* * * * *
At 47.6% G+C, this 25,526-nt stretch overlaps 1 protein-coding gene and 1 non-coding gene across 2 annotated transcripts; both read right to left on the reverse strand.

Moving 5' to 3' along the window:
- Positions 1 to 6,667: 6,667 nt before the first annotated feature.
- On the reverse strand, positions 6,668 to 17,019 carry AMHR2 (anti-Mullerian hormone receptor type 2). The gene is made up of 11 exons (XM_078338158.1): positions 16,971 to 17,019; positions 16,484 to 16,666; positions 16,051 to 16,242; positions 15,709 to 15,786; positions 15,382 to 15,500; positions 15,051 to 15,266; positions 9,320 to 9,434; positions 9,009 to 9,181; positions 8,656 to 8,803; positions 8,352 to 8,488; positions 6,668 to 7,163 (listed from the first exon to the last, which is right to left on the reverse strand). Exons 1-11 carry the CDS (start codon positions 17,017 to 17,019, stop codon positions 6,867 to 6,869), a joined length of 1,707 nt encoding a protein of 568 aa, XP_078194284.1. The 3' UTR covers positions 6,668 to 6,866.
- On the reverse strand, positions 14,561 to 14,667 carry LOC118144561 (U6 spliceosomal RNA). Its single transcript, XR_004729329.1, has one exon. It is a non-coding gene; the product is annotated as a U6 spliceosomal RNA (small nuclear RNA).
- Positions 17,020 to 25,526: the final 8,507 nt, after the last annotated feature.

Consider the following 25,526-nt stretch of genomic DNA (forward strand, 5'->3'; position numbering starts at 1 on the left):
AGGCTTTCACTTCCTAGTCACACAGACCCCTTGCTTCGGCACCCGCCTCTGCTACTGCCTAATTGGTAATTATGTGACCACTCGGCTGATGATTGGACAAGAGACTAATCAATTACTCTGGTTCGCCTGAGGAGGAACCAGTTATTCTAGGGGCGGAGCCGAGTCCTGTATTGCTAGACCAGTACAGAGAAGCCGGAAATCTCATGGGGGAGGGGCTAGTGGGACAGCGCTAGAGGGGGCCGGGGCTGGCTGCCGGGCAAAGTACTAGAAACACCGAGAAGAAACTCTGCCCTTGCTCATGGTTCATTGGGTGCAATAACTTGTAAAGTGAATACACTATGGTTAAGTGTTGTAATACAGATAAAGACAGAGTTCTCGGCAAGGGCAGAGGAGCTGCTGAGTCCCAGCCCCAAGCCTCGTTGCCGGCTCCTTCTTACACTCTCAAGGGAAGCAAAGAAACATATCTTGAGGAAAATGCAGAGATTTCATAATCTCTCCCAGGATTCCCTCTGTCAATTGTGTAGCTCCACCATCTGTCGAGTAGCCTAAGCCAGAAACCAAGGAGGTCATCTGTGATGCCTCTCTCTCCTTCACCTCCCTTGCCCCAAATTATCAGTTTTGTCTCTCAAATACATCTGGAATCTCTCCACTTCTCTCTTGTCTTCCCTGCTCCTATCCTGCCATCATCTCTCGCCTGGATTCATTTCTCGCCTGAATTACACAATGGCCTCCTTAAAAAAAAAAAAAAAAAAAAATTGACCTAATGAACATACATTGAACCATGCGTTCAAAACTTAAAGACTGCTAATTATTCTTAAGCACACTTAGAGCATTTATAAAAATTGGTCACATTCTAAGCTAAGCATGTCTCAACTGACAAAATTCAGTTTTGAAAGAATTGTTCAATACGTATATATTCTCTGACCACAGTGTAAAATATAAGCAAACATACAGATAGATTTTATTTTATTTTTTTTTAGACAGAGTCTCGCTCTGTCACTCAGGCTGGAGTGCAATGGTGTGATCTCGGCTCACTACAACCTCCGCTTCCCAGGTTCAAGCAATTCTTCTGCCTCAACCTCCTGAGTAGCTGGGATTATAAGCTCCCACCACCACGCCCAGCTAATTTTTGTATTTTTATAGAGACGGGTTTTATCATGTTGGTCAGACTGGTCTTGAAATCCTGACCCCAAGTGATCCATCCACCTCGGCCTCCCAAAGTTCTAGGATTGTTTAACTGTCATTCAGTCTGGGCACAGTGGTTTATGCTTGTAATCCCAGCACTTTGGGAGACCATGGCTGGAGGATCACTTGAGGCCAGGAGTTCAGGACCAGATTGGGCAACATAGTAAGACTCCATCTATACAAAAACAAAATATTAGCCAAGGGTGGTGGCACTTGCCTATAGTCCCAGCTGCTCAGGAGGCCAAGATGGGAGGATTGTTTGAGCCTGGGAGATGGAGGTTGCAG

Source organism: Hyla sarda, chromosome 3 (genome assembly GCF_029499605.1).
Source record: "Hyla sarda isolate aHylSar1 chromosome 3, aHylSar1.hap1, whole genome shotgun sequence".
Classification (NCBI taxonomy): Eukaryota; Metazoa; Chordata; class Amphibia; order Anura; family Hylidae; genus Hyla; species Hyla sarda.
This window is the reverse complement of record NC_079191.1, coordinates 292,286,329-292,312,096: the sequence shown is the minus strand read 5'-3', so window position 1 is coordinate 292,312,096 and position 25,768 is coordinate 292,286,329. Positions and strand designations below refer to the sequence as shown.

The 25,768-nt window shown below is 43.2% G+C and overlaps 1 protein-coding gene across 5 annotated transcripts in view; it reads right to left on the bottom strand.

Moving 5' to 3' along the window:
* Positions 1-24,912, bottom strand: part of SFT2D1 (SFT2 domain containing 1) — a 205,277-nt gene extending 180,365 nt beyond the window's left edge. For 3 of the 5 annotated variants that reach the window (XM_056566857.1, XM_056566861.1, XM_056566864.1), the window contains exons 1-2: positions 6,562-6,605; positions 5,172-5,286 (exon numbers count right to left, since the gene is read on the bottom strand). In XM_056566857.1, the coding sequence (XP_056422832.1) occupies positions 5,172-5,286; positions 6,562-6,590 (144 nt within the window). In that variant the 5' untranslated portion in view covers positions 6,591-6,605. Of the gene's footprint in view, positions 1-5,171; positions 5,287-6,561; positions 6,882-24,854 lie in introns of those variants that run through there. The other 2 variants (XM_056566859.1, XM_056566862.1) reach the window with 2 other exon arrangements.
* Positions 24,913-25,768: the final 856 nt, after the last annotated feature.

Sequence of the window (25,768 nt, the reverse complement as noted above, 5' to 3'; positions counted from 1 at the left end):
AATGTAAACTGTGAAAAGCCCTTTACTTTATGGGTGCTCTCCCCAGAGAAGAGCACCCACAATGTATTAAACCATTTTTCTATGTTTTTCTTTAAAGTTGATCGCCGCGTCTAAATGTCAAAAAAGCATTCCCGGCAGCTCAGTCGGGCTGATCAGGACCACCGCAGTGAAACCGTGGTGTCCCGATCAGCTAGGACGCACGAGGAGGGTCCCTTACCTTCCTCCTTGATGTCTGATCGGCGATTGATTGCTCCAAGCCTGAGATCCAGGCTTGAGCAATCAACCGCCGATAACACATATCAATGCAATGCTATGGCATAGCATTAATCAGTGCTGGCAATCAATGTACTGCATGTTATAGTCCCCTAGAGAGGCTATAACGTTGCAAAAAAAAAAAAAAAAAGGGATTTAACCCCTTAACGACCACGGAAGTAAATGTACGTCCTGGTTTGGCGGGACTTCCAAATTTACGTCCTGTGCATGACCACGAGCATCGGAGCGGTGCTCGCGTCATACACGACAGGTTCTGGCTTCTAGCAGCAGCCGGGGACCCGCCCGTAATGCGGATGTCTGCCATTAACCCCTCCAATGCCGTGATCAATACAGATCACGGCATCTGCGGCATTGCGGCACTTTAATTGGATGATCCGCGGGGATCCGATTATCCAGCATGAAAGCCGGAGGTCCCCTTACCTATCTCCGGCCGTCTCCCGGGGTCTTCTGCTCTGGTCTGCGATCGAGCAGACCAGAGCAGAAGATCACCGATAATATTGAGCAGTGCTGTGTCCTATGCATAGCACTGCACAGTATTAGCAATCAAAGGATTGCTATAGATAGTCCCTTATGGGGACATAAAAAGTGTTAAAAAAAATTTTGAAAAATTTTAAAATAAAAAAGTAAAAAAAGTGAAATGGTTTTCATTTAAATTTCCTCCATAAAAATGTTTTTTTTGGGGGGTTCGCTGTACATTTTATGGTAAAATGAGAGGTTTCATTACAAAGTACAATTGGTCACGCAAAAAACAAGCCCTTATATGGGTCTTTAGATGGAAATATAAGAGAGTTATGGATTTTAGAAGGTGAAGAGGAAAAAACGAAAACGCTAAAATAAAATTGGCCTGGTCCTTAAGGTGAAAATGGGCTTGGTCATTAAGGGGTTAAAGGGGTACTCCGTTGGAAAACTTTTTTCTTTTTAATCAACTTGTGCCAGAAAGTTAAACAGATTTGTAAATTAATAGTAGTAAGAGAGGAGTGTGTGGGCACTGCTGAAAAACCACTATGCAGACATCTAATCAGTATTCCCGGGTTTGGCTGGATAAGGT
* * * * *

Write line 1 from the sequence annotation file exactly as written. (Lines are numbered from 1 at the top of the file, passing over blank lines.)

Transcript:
At 47.6% G+C, this 25,526-nt stretch overlaps 1 protein-coding gene and 1 non-coding gene across 2 annotated transcripts; both read right to left on the reverse strand.